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Largest City

Akita City

Home of the awe-inspiring Kanto Matsuri, the compact city of Akita is packed with museums, shrines, parks and panoramic views.

Akita City is a charmingly small prefectural capital, with museums, parks, restaurants, shrines and temples all within comfortable walking distance. Surrounded by the natural beauty for which the Tohoku region is famed, the city makes for a refreshing contrast to Japan’s mega metropolises. Akita is fond of festivals, and its pride and joy is the annual Kanto Matsuri, where poles strung with paper lanterns are hoisted into the air in thrilling acts of balance. Pour out a glass of the prized local sake and enjoy.

Akita Kanto Festival, Important Intangible Folk Cultural asset

The Akita Kanto Matsuri is one of Japan’s most famous festivals.

Senshu Park is the main green space located in the city center, and it’s an easy walk from the station. You’ll cross the bridge over a moat brimming with picturesque lotus flowers as far as the eye can see.

Look out for the smiling “babahera” ice cream vendors, who sell cones of pink and yellow ice cream sculpted to look like flowers.

The park was formerly the site of the Satake clan’s castle, and still contains ruins and a reconstructed gate that can be visited. You’ll also find small, peaceful shrines and temples.

Akita museum of art

Pay a visit to the slick Akita Museum of Art which exhibits the works of contemporary local artists.

There are a number of museums on offer, including the exceptionally stylish Akita Museum of Art. Designed by the visionary architect Tadao Ando, this museum offers a beautiful view of Senshu Park from over a pool of water on the second floor. The museum is mostly dedicated to the works of Akitan artist Fujita Tsuguharu, with temporary exhibitions often showcasing the talents of other local artists. The Akita Prefectural Museum and Akarenga Folk Museum provide insight into the region’s history.

Take the elevator up to the observation deck of the Port Tower Selion for a panoramic view of the city, the Sea of Japan and Mt. Chokai beyond. When you get hungry, skip the chain restaurants and head straight to the Akita Citizens Market (shimin ichiba). Treat your taste buds to fresh seafood and regional specialties like kiritanpo, a kind of rice dumpling often added to nabe.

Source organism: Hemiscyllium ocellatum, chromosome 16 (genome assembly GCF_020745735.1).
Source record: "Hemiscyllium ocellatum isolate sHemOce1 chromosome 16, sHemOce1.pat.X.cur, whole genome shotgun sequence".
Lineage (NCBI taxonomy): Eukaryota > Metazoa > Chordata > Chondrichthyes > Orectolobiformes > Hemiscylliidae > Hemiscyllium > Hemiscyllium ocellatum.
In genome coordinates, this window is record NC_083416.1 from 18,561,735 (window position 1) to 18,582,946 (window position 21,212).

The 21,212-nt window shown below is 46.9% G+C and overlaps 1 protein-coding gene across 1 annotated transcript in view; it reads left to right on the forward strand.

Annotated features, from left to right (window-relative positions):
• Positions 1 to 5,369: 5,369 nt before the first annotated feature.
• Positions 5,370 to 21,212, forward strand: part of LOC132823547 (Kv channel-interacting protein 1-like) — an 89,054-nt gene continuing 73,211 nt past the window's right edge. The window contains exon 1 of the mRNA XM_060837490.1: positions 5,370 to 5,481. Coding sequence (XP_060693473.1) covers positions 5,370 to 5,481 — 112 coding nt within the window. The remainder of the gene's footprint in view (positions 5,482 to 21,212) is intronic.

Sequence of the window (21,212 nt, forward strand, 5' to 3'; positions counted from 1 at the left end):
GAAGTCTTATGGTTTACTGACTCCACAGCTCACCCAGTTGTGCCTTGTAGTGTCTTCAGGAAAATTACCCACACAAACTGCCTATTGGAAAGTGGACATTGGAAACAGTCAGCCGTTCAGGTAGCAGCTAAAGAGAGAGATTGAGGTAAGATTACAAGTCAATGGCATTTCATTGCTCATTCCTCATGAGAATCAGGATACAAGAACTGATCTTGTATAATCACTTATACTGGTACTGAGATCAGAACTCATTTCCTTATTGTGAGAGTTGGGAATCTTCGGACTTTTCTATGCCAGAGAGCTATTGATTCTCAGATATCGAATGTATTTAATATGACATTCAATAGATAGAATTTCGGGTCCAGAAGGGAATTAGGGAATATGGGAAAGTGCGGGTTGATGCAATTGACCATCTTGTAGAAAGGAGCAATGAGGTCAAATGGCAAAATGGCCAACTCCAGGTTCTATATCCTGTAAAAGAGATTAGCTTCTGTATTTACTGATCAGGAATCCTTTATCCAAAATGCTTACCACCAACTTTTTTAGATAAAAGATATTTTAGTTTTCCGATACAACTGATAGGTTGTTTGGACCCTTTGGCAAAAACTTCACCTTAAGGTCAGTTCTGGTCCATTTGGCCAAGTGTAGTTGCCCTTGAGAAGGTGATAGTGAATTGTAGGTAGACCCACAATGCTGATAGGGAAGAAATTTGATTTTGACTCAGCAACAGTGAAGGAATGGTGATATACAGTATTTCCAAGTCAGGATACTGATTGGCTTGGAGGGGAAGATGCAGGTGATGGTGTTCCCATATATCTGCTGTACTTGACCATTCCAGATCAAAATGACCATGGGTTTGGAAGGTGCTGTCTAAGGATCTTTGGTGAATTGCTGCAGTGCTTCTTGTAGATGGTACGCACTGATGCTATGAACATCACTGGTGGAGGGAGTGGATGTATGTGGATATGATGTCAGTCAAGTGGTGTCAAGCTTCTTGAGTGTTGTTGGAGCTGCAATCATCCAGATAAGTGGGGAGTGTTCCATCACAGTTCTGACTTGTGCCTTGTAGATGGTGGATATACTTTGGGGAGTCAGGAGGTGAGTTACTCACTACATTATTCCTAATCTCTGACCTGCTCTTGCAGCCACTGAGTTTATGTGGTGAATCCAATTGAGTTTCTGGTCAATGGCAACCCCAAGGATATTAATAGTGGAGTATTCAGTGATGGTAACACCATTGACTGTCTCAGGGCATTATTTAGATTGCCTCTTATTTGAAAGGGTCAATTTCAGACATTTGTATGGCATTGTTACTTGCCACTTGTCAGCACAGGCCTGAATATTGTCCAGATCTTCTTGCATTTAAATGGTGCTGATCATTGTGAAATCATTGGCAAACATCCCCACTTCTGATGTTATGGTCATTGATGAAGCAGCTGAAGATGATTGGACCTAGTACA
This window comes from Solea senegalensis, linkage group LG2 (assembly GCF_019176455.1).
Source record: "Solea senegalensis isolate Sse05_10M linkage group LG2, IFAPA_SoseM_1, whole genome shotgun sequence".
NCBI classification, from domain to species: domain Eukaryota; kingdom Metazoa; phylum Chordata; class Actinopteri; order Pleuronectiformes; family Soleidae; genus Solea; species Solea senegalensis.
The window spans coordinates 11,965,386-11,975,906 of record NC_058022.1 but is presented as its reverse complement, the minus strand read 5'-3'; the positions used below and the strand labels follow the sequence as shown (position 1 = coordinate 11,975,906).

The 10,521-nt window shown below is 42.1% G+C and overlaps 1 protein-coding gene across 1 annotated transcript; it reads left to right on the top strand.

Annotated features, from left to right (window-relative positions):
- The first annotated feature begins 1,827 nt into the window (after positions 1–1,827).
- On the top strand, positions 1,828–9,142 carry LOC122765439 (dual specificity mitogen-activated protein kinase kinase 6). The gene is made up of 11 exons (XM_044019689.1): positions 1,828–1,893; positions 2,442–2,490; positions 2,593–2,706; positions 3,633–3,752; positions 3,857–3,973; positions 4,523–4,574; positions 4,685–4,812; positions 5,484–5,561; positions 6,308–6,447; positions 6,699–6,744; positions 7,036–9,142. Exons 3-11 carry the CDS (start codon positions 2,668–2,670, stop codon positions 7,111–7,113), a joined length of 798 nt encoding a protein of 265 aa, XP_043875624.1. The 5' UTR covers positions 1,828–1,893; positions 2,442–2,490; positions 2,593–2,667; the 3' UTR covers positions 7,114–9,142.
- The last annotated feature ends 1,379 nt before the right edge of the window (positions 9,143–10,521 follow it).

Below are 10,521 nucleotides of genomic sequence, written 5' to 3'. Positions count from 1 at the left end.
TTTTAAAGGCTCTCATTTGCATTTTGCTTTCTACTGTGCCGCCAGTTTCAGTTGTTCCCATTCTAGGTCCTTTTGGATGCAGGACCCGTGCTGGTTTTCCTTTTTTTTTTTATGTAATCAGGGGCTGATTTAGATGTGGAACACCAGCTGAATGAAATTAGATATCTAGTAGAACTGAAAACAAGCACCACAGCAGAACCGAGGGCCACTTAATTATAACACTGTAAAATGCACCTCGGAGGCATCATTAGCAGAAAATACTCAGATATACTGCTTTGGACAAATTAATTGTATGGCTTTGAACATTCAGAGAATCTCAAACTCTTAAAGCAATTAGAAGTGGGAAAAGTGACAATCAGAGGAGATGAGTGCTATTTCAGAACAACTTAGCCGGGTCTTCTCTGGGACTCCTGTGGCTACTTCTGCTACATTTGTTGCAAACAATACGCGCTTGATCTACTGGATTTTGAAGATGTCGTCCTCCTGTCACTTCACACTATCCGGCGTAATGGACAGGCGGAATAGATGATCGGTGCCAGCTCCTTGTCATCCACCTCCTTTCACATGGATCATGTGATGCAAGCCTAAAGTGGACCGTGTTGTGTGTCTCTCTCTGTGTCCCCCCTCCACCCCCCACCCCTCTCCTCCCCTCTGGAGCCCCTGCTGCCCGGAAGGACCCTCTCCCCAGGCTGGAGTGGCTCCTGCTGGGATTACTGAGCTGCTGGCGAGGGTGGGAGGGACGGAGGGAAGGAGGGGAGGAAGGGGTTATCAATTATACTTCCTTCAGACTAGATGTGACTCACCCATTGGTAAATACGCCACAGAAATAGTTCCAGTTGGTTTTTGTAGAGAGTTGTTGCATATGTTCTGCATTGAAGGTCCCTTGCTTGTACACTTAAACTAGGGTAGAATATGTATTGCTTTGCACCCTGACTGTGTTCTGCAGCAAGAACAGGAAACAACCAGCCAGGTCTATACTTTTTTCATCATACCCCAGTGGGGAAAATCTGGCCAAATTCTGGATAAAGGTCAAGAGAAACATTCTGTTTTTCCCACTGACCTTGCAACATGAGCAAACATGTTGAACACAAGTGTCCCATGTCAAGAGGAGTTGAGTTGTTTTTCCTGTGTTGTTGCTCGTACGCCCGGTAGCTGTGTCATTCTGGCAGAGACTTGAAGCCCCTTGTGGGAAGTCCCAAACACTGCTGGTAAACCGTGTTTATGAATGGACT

Akita Kanto Matsuri

See incredible feats of balance at the Kanto Matsuri.

The best time to visit Akita is in August, when the unparalleled Kanto Matsuri is held. A kanto is a long bamboo pole with 46 paper lanterns hung from it to resemble an ear of rice. The lanterns are fitted with lit candles, and then hoisted in the air by teams of men, who take turns balancing the poles on their hands, shoulders, hips, and even foreheads. The performance is incredibly gripping, and it’s hard to tear your eyes away until the poles come down again at the end of the parade.

Things To Know

Kanto Matsuri

The Kanto Matsuri is held every year from August 3rd-6th, with events during the day and the nightly parade from 18:50-20:50.

How To Get There


2 Chome-1-4 Sannō, Akita-shi, Akita-ken 010-0951, Japan

By train

Akita Station can be accessed via Shinkansen. From Tokyo, the cost is ¥17800 and it takes roughly 4 hours.

By bus

Akita can be reached by night bus from Tokyo in around 8 hours (¥7000-9500).

Where To Stay

Hotel Alpha Inn Akita
  • 1-48 Kyokuhoku Sakaemachi, Akita-shi, Akita, 010-0922 Japan
  • ¥4,900 - ¥15,100
  • 3.47/5 (520 reviews)
  • 0.4 km
APA Hotel Akita Senshu Koen
  • 1-1 Senshu Yadomemachi, Akita-shi, Akita, 010-0877 Japan
  • ¥6,600 - ¥71,000
  • 1.3 km
Akita Castle Hotel
  • 1-3-5 Nakadori, Akita-shi, Akita, 010-0001 Japan
  • ¥6,400 - ¥44,000
  • 4.33/5 (1,190 reviews)
  • 1.4 km
ANA Crowne Plaza Hotel Akita
  • 2-6-1 Nakadori, Akita-shi, Akita, 010-0001 Japan
  • ¥7,650 - ¥50,850
  • 1.9 km
Comfort Hotel Akita
  • 3-23 Senshu Kubotamachi, Akita-shi, Akita, 010-0874 Japan
  • ¥6,300 - ¥24,000
  • 1.9 km

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